Lee County Biography

RALPH PAUL KETTLEY


Ralph Paul Kettley, a representative farmer and resident of Willow Creek Township, was born in Denbighshire, Wales, May 1, 1828. His father, John Kettley, was a native of Staffordshire, England, and there grew to manhood and married, but after the death of his first wife, lie removed to Wales, and spent the rest of his life in Denbighshire. The maiden name of his second wife, mother of our subject, was Ann Paul. She was born in Wales and spent her entire life in the land of her birth. Her father, Ralph Paul, who was a sailor, was also a native of Wales, and ended his days in that country.

Our subject and his brother Edward were the only members of the family that came to America. The latter is engaged in the boot and shoe business in Compton, this county. Ralph Kettley was reared among his native hills, and his parents being in limited circumstances, he was early thrown on his own resources. At the age of sixteen, he was apprenticed to learn the trade of boot and shoe maker, and after serving one year, did journey work. In 1846 he went to Liverpool, and was employed at his trade there until 1849. Ambitious to better his condition, on the 28th of August, that year, he took an important step in life, which has undoubtedly led him to his present prosperity. That was the date of his setting sail for the New World from Liverpool in the ship "Guy Mannering." He landed at New York twenty-eight days later, and proceeded directly to Chicago, which at that time, was a comparatively small town, with no indications in its swampy environments of its present size and importance as one of the great metropolitan cities of the world, and Northern Illinois was but sparsely settled. There were no railways in the State, and all communication with the interior was either by private conveyance, stage or canal.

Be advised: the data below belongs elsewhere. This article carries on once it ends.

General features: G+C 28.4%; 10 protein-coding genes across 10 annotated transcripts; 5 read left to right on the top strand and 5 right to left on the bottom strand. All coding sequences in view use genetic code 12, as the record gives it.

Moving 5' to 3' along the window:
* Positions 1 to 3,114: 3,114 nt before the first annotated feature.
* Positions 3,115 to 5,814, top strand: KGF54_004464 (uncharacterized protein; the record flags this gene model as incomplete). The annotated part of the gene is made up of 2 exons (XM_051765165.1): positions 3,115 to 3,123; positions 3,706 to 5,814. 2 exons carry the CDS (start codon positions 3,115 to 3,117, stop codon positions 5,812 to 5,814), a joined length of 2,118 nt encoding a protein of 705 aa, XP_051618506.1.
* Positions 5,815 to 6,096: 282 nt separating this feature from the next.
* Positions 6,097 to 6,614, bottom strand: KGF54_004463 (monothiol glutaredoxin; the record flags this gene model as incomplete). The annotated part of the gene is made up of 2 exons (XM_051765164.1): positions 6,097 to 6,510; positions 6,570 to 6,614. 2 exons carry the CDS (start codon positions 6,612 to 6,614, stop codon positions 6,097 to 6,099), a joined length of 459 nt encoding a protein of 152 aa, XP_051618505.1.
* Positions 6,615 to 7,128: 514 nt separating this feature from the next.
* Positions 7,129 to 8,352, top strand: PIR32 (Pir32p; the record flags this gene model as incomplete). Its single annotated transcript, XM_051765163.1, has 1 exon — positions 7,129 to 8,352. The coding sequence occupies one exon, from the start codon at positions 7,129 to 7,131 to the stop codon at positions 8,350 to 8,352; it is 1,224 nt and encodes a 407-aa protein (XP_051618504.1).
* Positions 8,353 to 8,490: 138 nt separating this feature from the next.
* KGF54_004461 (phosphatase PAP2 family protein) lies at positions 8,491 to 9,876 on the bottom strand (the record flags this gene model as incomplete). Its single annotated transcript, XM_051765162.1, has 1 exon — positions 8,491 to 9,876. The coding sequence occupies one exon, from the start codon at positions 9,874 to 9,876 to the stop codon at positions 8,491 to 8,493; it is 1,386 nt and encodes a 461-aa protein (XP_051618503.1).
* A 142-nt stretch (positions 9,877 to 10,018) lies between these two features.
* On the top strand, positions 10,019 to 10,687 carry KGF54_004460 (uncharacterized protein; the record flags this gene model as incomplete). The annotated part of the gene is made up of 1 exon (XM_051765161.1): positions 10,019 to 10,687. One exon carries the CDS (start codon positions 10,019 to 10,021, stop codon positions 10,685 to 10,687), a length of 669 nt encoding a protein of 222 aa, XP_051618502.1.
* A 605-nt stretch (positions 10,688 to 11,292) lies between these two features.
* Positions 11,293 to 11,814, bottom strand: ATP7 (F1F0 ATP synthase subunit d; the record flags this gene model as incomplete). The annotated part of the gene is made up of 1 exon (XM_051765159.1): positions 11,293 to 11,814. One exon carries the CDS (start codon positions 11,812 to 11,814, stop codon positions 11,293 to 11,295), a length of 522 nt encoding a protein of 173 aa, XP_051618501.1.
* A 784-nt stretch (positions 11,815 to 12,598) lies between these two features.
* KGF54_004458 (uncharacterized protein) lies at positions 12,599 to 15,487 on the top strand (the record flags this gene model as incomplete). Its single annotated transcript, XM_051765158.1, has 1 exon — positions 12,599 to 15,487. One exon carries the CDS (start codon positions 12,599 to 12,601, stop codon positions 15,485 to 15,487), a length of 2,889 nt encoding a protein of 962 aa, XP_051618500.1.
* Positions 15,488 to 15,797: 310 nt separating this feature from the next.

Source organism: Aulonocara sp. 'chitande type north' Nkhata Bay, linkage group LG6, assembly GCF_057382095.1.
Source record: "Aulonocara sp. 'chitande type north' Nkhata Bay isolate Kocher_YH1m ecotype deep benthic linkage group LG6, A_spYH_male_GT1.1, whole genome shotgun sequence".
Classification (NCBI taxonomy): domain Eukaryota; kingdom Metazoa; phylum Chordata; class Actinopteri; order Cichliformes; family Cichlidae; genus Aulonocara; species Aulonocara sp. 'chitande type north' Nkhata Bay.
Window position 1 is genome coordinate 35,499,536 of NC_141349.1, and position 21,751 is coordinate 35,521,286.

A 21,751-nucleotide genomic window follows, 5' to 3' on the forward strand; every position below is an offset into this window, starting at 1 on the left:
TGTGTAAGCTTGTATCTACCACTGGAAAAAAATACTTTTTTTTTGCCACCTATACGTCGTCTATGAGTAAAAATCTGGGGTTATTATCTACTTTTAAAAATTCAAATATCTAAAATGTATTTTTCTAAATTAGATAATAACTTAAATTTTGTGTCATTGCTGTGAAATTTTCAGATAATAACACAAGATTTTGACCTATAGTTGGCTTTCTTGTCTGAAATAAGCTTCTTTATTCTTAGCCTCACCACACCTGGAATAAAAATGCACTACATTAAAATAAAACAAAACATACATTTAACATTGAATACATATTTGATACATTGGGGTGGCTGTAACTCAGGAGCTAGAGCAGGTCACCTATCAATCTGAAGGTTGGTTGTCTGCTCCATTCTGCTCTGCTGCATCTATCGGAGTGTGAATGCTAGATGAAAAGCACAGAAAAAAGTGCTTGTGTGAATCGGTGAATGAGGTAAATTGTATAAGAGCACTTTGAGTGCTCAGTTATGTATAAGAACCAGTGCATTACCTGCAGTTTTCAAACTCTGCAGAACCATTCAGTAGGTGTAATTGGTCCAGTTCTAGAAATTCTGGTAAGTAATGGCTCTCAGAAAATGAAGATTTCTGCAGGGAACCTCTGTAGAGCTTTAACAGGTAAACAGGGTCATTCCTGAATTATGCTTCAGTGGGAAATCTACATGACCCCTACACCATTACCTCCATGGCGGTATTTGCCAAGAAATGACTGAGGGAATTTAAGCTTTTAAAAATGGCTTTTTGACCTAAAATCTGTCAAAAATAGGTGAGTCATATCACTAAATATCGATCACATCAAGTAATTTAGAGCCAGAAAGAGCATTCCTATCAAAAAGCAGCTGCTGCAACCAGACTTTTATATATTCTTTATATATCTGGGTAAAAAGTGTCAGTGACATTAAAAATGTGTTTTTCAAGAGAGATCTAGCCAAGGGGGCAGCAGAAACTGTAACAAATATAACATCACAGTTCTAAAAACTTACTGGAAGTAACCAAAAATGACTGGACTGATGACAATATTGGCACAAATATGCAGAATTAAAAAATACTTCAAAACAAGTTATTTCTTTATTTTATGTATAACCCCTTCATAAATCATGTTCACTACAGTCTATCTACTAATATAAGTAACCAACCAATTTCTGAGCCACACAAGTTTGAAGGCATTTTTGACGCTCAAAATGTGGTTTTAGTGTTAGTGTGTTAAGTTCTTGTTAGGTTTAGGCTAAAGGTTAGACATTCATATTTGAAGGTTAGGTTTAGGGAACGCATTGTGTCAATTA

When Mr. Kettley arrived in this country, his entire wealth consisted of about the sura of 1200 in cash, but he was well endowed otherwise with the energy, perseverance and capacity for hard work that serve a man better than money often-times. He sought and found employment at his trade in Chicago, where he remained until 1852, when he went to Peoria and was engaged in making shoes in that city the following three years. His next move was to this county, where he made a new departure by turning farmer. He bought a tract of Government land in Wyoming Township, upon which there were no improvements whatever, so that he did not settle upon it, but rented an improved farm, and shortly after sold the land that he had entered. He continued farming as a renter a few years, and then bought the farm he now owns and occupies, that contains one hundred and sixty acres of arable land on sections 19 and 30, of Willow Creek Township. He has the entire tract under a high state of cultivation, has planted fruit and shade trees, and erected a neat set of frame buildings, the improvements comparing favorably with any in the county.

In 1851 Mr. Kettley was married to Eliza Beder, a native of England, in whom he has a faithful wife, who looks carefully after the well-being of her household. They have seven children living: William, John, Thomas, Lizzie, Julia, Hattie and Mary.

Portrait and Biographical Roscommon MI 1895

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